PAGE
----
The Minister for Biosecurity has cut short a trade visit to Dubai after the discovery of a second species of fruit fly in Auckland.
The solitary male fly was identified as the 'facialis fruit fly' after being found in a surveillance trap in Ōtara.
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The Ministry for Primary Industries (MPI) says no other members of the species have been found and there's no indication of a facialis invasion in New Zealand.
On Thursday a male Queensland fruit fly was caught in Devonport, prompting an investigation from Biosecurity New Zealand.
Minister for Biosecurity Damien O’Connor says the second find of an unwanted fruit fly is disappointing and the Government is committed to ensuring it doesn’t establish here.
"Getting rid of the fruit fly is New Zealand’s most well-oiled biosecurity response," he says.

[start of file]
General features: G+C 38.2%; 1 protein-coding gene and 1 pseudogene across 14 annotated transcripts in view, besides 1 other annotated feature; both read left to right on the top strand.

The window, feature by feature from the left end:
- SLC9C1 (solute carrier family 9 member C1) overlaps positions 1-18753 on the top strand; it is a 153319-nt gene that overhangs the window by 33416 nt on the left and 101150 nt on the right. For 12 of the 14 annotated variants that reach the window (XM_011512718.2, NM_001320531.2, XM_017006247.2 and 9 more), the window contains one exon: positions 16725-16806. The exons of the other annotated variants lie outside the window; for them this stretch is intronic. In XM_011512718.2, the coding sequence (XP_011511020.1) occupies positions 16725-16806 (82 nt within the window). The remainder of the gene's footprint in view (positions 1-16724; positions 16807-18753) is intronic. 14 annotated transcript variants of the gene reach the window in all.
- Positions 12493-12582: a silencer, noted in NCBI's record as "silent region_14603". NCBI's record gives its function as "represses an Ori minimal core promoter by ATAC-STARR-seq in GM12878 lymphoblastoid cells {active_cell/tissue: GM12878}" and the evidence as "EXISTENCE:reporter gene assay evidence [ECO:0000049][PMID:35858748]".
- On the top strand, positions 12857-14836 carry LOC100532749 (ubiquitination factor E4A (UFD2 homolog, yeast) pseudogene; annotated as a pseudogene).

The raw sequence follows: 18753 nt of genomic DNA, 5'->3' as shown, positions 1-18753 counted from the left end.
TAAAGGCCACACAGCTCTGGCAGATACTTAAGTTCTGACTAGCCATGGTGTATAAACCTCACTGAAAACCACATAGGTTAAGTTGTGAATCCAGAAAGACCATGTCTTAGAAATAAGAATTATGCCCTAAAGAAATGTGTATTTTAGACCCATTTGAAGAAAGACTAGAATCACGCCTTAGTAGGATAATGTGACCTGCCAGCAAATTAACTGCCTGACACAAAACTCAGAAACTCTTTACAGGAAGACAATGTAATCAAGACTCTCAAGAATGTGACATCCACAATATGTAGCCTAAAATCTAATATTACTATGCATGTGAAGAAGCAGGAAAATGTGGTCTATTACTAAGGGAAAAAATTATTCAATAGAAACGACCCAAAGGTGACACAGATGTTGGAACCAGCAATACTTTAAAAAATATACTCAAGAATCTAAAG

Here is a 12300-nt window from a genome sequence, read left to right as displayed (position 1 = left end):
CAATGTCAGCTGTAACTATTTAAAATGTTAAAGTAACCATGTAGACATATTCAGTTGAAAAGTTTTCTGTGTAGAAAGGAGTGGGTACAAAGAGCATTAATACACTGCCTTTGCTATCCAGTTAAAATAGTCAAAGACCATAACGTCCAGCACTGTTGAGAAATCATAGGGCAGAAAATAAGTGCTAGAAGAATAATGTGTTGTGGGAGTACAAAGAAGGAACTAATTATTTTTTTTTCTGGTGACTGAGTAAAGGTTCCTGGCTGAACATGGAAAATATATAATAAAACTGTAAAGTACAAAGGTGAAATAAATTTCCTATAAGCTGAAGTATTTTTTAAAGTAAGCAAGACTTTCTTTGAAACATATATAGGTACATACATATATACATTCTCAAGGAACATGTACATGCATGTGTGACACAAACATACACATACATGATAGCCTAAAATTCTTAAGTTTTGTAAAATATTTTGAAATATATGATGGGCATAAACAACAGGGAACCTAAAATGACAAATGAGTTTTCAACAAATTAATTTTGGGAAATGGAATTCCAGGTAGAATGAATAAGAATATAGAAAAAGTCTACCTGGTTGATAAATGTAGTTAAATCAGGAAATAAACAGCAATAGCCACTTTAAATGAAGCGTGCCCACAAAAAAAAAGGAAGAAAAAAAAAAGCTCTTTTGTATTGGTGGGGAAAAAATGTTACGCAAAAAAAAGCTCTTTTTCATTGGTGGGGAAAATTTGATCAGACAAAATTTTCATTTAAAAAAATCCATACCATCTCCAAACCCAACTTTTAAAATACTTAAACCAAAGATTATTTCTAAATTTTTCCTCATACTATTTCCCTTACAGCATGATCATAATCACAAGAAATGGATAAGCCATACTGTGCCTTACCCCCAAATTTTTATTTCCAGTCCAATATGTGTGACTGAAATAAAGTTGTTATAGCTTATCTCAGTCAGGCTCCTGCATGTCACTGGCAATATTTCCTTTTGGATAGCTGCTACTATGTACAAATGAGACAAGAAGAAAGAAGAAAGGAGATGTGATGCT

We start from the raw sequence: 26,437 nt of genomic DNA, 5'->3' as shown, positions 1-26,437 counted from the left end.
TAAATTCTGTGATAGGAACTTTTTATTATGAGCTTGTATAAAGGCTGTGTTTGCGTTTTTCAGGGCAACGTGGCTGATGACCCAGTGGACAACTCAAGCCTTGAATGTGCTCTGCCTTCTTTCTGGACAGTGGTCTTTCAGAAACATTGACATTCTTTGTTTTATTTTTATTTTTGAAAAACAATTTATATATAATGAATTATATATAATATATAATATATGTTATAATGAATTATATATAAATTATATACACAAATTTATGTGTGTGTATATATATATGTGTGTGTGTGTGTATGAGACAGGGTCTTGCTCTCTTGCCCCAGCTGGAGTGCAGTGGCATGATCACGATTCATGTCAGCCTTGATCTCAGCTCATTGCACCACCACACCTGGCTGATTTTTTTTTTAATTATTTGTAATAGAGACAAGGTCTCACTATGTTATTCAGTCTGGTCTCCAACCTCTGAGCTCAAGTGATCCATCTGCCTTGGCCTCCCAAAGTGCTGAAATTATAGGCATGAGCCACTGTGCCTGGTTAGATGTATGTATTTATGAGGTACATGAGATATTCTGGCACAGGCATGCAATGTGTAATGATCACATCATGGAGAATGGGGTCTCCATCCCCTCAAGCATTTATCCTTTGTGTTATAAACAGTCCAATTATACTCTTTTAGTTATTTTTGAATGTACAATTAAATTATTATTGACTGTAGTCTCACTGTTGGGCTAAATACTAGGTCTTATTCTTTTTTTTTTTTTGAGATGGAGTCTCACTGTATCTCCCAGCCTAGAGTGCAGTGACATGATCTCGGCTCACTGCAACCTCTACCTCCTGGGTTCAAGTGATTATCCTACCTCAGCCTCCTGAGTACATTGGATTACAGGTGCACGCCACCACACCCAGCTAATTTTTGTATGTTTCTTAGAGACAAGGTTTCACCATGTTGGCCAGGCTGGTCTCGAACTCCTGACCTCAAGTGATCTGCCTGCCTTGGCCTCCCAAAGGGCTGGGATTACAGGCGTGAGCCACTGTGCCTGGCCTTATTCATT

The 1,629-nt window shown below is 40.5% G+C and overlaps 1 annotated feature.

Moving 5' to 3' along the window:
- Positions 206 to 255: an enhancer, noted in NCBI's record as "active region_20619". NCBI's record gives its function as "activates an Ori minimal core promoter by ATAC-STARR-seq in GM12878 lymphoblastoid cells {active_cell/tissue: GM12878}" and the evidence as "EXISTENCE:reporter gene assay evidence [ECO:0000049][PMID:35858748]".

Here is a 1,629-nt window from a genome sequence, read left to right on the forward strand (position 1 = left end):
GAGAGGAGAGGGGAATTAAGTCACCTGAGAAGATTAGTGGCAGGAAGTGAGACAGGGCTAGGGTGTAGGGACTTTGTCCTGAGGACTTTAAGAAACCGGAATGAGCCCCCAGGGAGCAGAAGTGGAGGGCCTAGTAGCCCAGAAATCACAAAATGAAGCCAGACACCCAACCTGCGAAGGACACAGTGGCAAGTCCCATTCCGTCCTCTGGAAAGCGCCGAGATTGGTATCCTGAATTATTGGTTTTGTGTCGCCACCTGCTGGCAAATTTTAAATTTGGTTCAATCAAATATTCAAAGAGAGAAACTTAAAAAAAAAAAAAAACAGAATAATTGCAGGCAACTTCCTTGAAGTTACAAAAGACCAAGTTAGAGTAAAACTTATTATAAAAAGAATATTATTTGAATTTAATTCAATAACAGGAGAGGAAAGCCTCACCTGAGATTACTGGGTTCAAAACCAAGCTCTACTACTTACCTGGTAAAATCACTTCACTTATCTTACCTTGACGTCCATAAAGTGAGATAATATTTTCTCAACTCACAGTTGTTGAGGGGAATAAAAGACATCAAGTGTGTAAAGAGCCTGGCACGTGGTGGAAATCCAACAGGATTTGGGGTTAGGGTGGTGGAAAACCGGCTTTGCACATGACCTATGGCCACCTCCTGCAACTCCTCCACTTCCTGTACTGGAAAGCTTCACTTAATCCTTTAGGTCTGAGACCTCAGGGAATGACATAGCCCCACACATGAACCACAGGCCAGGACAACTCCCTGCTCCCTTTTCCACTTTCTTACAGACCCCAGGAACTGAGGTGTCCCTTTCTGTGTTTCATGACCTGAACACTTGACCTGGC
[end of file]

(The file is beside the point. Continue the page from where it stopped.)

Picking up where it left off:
"We’ve been here several times before and each time we’ve successfully got rid of this horticultural pest," says Mr O'Connor.
"There will be cross agency support for Biosecurity NZ to ensure it can call on all the resources it needs given the fruit fly responses alongside Mycoplasma bovis."
He says as part of a multi-layered biosecurity system, the 7500 traps that lure the fruit fly for early detection during this summer risk season have done their job.
"While Biosecurity New Zealand’s work is independently audited each year, it’s important we learn and evolve our biosecurity system and I strongly support its extra check of air passenger and cruise pathways. This will happen in the next few weeks."
"Two fruit flies is not an incursion as we saw in 2014 when the fruit fly was found twice in Whangarei, but we can’t be too careful and as the response ramps up I urge the local community to be vigilant.
This is a pest that could significantly harm our $5.5 billion horticulture sector and is why the Government is committed to do what it takes to keep it from establishing here."
Damien O’Connor will be on-site at the biosecurity operation in Otara on Wednesday morning.